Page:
Peace, Partnership and the Future

Nowadays, the path from Ankara to Washington seems to traverse Jerusalem.

For more than a decade, relations between the United States and Turkey and between Israel and Turkey have been on a euphemistically bumpy path.

This week marks the happiest date on the Jewish calendar – Purim. Cautiously, there are reasons to be happy about the future of relations with Ankara.

President Isaac Herzog and his wife touched down last week in Ankara for a historic visit with President Recep Tayyip Erdoğan.  The Israeli plane very visibly had the words for “peace,” “partnership” and “future” written in Hebrew, Turkish and English.

Much has been analyzed and certainly lessons can be learned from the difficulties of the last 14 years. These should not be minimized, but time is better spent focused on the future. While Israel is the most innovative and entrepreneurial nation on earth, no one has yet invented a way to go back in time.

Even before the devastating and unprovoked war in Ukraine and before developments in Vienna about Iran’s nuclear ambitions, it makes strong sense for Washington and allied capitals to focus intensively on the future of relations between Ankara and Jerusalem. This should be a future grounded in an unbreakable partnership with an aim to cement lasting peace throughout both the Mediterranean and Black Sea regions.

President Herzog and his delegation started the historic visit by laying a wreath on the tomb of Mustafa Kemal Atatürk, the founder of the modern Republic of Turkey. Both during his military and political career, he would often pose the question, “Do you want to be a man of today or a man of tomorrow?”

President Herzog ended his visit at the historic Neve Shalom synagogue in Istanbul. The name derives from the vision of the Prophet Isaiah and translates to “Oasis of Peace”. The Prophet Isaiah also envisioned that where “bricks have fallen, hewn stones will be built and where [weak] fig trees have been cut, [strong] cedars will replace them.”

Both Atatürk and the Prophet Isaiah provide the context for what the month ahead could bring. Both Presidents have opened a door that elected Parliamentary, Knesset and Congressional leaders should walk through.

Over the last month, 65 Democratic and Republican Congressmen traveled to Israel. This included a delegation led by Speaker Nancy Pelosi as well as private educational visits orchestrated by AIPAC and J-Street.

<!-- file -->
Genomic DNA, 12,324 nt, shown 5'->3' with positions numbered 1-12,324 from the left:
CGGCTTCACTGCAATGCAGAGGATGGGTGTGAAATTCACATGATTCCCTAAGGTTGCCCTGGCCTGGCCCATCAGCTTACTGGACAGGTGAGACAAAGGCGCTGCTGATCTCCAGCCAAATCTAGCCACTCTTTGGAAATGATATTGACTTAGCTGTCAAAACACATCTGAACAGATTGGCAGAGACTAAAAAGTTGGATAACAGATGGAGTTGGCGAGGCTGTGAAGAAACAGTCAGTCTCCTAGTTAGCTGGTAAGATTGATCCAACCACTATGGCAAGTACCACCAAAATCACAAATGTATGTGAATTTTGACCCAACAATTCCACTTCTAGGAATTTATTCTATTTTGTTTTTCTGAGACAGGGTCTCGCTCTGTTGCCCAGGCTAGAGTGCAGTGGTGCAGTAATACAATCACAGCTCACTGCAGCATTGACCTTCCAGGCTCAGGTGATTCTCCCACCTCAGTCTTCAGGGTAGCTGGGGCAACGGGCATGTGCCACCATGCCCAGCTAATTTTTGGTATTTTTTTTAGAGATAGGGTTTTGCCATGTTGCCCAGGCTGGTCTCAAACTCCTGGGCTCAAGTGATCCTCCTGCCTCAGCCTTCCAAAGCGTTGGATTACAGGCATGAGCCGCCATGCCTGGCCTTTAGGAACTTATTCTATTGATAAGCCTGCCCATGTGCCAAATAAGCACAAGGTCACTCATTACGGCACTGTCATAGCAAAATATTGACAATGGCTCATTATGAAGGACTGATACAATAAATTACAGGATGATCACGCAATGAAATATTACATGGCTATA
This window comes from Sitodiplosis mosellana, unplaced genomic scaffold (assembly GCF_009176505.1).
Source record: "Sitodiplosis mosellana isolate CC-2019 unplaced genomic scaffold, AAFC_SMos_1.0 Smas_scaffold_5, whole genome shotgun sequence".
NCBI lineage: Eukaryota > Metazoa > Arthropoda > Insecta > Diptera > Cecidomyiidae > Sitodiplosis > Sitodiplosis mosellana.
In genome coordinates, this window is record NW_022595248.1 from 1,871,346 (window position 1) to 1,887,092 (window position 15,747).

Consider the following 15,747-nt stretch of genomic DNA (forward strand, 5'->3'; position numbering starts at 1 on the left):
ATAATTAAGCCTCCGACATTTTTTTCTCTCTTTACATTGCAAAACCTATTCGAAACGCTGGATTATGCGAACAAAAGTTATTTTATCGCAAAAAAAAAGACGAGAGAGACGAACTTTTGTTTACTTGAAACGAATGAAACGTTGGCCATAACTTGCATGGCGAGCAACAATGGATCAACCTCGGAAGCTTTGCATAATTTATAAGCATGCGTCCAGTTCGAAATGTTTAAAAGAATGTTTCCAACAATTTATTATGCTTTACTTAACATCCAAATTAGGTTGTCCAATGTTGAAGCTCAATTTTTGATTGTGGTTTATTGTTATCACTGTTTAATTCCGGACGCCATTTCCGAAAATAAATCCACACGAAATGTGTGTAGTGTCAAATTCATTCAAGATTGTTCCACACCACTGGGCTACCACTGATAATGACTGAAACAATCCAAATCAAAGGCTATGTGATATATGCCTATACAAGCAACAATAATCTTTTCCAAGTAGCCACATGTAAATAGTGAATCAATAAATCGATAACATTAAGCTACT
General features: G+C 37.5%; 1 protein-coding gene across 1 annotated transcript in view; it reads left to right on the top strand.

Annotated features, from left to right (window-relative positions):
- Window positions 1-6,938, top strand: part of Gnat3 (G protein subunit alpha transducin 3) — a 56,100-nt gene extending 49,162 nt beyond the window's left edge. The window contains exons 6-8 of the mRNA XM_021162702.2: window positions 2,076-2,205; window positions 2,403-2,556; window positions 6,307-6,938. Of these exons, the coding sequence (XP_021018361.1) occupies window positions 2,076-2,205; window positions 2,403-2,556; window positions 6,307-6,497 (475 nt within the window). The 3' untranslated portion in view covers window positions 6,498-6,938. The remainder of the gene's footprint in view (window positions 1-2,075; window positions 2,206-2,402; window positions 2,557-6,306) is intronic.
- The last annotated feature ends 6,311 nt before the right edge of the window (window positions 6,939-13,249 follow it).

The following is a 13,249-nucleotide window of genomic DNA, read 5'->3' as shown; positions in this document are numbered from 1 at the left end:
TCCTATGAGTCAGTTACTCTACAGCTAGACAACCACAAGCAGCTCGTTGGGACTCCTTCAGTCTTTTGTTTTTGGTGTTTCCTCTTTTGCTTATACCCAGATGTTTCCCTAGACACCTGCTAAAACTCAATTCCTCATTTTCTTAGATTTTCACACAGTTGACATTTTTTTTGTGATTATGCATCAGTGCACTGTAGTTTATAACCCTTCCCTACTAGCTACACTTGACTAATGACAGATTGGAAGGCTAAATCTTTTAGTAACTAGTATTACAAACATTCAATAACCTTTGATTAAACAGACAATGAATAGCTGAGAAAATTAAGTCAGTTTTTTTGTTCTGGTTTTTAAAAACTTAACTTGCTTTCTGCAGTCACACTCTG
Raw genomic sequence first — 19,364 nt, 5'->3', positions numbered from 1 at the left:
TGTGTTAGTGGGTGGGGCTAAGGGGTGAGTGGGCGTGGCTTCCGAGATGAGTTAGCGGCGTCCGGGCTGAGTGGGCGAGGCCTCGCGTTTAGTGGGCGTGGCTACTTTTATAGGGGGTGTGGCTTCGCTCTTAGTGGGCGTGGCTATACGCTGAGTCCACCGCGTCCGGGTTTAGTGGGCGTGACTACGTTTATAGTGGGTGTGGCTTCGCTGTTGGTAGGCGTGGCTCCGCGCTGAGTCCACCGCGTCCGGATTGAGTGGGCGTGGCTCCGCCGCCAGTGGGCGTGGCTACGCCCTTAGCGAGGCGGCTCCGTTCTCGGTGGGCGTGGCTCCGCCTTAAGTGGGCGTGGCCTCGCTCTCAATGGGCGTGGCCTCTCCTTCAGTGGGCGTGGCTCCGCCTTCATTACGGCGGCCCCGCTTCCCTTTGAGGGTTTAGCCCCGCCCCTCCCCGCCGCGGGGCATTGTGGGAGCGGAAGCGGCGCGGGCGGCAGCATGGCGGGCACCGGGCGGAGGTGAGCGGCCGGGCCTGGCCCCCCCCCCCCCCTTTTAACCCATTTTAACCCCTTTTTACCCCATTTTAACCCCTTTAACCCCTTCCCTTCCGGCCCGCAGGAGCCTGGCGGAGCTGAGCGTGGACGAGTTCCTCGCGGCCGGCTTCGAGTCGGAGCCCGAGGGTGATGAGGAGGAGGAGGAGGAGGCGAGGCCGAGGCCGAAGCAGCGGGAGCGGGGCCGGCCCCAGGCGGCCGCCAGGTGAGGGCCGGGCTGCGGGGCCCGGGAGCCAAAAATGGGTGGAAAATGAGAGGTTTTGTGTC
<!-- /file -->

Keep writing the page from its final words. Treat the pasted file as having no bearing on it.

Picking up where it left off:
Indeed, it was Congress over a decade ago that initiated BIRD (Binational Industrial Research and Development) Energy. This has been sponsored by the US Department of Energy and by the Israel Ministry of Energy along with the Israel Innovation Authority (IIA). BIRD has been a successful implementation of American and Israeli research as the globe grapples with the need for more kilowatts with less of a carbon footprint.

In 2016, the Israeli Government approved the expansion of the US – Israel energy cooperation, providing funding until 2024. Last week, Congress passed the 2,741-page omnibus spending bill complete with a renewed commitment to this collaboration.

Allied capitals have rightfully sanctioned Russian government, state owned enterprises and private stakeholders. American LNG (liquefied natural gas) supplies shipping to European allies are an important element of building a more stable future. Pipeline gas derived from Azerbaijan, traversing Georgia and Turkey before entering the Balkans is another. Israeli offshore gas reserves are perhaps the most important. Congress has and will continue to devote time and attention to European energy security. All three elements must be part of the discussion.

In his closing remarks on Turkish soil, President Herzog eloquently stated, “Certainly at a time when the international order is being shaken, it is good and proper that stability and partnership be maintained in our region.”

Lawmakers in Ankara, Jerusalem and Israel should devote considerable time in the months ahead to a comprehensive discussion about European energy security. This should include inter-parliamentary dialogue transcending party differences. It should include educational trips across the Atlantic and the much shorter trip for Knesset members and Turkish Parliamentarians.

In so doing, the regime in Moscow will be further isolated and shivering NATO capitals will not need to “make a deal with the devil” before each winter.

To use President Herzog’s words, stability and partnership will not only be maintained in the region. To use the words of the Prophet Isaiah, strong cedars will take root.

About the Author
Ari Mittleman works at the nexus of politics, policymaking and the press in Washington, DC. He has worked with American and international heads of state, elected officials, celebrities and global business and non-profit leaders. As a native Pennsylvanian actively involved in the Jewish community, the tragedy in Pittsburgh compelled him to author his first book, Paths of the Righteous by Gefen Publishing House. A new father, Ari lives in Pikesville, Maryland, with his wife and daughter.
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